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14

Standard Edition is limited to a 64 GB buffer pool. To use all the available memory of the server, you'll need to upgrade to either Enterprise or Datacenter Edition, or scale out to multiple instances of Standard Edition.


12

In the SQL Server error log, it should tell you why. I found this on a customer system (really just pasting the message for Google juice): SQL Server detected 4 sockets with 8 cores per socket and 16 logical processors per socket, 64 total logical processors; using 40 logical processors based on SQL Server licensing. This is an informational message; no ...


11

... was hoping I could get ... a rough rough estimate of what we should be running. Without more information about your queries and data sizes, it's really difficult to give you any kind of estimate, let alone an accurate estimate. Database: sql server 2008 r2 enterprise database Windows: Windows 2008 r2 Enterprise 64 bit, pretty sure running ...


10

Variants of this question come up semi-regularly: SQL Server build Help me choose a RAID level combination for a SQL Server 2008 instance How should I configure these disks on a SQL Server for a BI configuration? There are also occasional bun fights about the data/log separation "best practice". Placing Transaction Log on Separate Volume [solid ...


9

Typically the features that you don't hear about from marketing are the ones that don't bring in all the money (e.g. pushed as "enterprise feaures" in order to sell Enterprise Edition). I answered a similar question here that provided a list of my favorite new features in 2012, that also aren't limited to Enterprise Edition: What are Objective Business ...


8

With spinning-platter disks you want to have the logs and data on separate drives as random access data disrupts the sequential log write operations, making the logs a performance bottleneck. SSDs do not have this issue as they lack the performance constraints imposed by the mechanical action of conventional hard disks. If you're getting SSDs for a DB ...


8

This is account 'bean counter' insanity. The $1100-$2500 you would spend on RAM could possible pay for itself back within a week! They are getting time outs for 20 employees and 5 of them are doing 'resource intensive' work. I'd imagine their time isn't cheap, and some of those reports are the ones the boss not signing off on the paycheck would love. ...


7

Correct. In theory, if you have 100s of DBs you need 100s of drives, one for each log. In practice though one does not care for such case, cause when you have 100s of DBs you obviously don't expect top-notch TPC performance for each DB. You will likely have some DBs with high throughput and stringent SLAs and you could have them each on separate spindles, ...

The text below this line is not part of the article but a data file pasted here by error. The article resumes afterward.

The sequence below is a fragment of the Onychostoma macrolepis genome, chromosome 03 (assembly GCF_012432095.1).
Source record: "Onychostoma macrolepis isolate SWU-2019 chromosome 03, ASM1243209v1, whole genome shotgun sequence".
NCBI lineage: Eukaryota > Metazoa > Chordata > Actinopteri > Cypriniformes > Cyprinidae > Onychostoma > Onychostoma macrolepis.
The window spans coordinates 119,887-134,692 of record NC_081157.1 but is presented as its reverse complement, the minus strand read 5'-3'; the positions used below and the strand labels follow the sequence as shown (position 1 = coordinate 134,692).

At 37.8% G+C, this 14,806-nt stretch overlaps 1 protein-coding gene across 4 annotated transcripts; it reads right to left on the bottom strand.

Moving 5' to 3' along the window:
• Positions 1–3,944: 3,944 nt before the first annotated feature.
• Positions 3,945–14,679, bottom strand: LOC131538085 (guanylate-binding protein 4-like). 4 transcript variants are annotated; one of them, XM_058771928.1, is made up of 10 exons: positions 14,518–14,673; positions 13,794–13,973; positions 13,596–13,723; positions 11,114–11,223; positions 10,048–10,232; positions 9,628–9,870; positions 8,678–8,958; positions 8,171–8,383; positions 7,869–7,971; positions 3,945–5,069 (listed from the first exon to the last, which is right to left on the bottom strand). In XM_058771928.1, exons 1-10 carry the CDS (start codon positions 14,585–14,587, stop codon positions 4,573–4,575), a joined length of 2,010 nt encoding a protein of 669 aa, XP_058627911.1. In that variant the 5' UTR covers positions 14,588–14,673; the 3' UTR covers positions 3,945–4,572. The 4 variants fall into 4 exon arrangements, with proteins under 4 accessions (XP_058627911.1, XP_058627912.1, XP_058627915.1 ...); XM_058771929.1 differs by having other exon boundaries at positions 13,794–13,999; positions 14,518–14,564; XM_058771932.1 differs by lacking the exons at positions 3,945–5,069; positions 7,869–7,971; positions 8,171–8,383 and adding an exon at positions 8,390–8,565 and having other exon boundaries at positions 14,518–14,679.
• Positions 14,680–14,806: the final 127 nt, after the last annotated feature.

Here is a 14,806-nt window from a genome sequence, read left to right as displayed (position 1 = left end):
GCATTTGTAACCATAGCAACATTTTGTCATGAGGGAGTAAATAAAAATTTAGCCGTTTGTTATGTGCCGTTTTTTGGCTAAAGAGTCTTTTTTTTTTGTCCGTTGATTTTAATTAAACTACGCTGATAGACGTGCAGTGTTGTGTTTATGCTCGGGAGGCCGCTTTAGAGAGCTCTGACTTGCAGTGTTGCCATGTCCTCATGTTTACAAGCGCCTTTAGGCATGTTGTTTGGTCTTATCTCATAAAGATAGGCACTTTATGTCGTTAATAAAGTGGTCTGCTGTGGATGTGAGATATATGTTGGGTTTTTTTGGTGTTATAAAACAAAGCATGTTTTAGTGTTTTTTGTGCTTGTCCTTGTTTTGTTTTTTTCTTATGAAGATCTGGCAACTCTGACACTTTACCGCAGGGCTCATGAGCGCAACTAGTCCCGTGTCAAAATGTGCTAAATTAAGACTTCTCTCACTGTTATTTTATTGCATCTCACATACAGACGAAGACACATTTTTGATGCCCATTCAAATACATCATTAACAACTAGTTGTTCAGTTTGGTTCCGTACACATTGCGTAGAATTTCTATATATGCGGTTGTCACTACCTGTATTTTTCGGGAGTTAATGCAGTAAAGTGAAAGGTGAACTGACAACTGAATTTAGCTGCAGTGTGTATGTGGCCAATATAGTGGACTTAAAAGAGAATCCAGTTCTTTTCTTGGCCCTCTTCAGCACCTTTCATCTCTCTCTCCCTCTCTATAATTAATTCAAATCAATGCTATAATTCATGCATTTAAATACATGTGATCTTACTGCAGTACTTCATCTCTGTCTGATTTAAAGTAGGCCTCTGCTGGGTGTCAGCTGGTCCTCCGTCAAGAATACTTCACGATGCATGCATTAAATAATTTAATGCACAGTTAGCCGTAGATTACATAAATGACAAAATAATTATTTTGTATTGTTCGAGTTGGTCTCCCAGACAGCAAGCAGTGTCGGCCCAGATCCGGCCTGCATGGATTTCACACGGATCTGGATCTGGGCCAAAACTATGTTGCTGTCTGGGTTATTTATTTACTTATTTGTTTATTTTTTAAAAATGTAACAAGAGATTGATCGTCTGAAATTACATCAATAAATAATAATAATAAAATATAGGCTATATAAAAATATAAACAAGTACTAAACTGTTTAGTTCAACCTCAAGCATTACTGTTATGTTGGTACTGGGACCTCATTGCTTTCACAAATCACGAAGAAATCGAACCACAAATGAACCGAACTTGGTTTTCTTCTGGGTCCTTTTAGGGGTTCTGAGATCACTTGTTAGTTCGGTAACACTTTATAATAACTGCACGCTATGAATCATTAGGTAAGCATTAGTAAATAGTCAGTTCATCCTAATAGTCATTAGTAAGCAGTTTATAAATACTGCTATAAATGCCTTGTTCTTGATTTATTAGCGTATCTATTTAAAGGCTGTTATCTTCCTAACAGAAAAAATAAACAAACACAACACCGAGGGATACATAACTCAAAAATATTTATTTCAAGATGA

7

SQL Server 2008 R2 installed on a virtual server IMO, the SQL Server VM should live with the rest of the VMs. If this device goes kaput (the Cybernetics website says nothing about the number of controllers in this model range, so presumably there's only one), you don't want all your eggs in one basket. Hopefully there are other, better protected devices ...


6

Even though you have memory to spare at the moment (70GB database vs 128GB server) I would still configure the maximum server memory as per latest guidance. ...reserve 1 GB of RAM for the OS, 1 GB for each 4 GB of RAM installed from 4–16 GB, and then 1 GB for every 8 GB RAM installed above 16 GB RAM. That equates to 110GB on a 128GB server. ...


6

If there is room for more drives, order more drives. If there isn't room for more drives, order more drives... and an external enclosure. I'm assuming this data has at least some value to the business and from your comment we can also infer that you're experiencing performance issues already. So, zero redundancy and single spindle performance isn't going to ...


5

"Isn't it possible to scale database servers through virtualization, like forever?" Yes, you can make more and more database servers and you can also make a larger and larger database server (but the scale up limit can be reached very quickly), but in the scale out scenario are the servers you mention supposed to cooperate in any way or are they ...


5

It all depends on your workload, but with only 6 drives it does limit your options. If your workload is not heavily dependent on tempdb for things such as sorts, hash tables, and snapshot isolation, then you might be better off using the 6 SAS drives together in RAID 10. However, if you know or have the metrics to prove that tempdb is heavily utilized, ...


5

Speaking from experience which is humble but I think worth sharing, the major bottleneck with SQL databases (Sybase and SQL server here) is storage. But I think it's only fair that someone first benchmarks their setup before making any wrong assumptions. In my case, CPU usage has never risen high enough to justify upgrading the CPU any time soon. Instead, I ...


5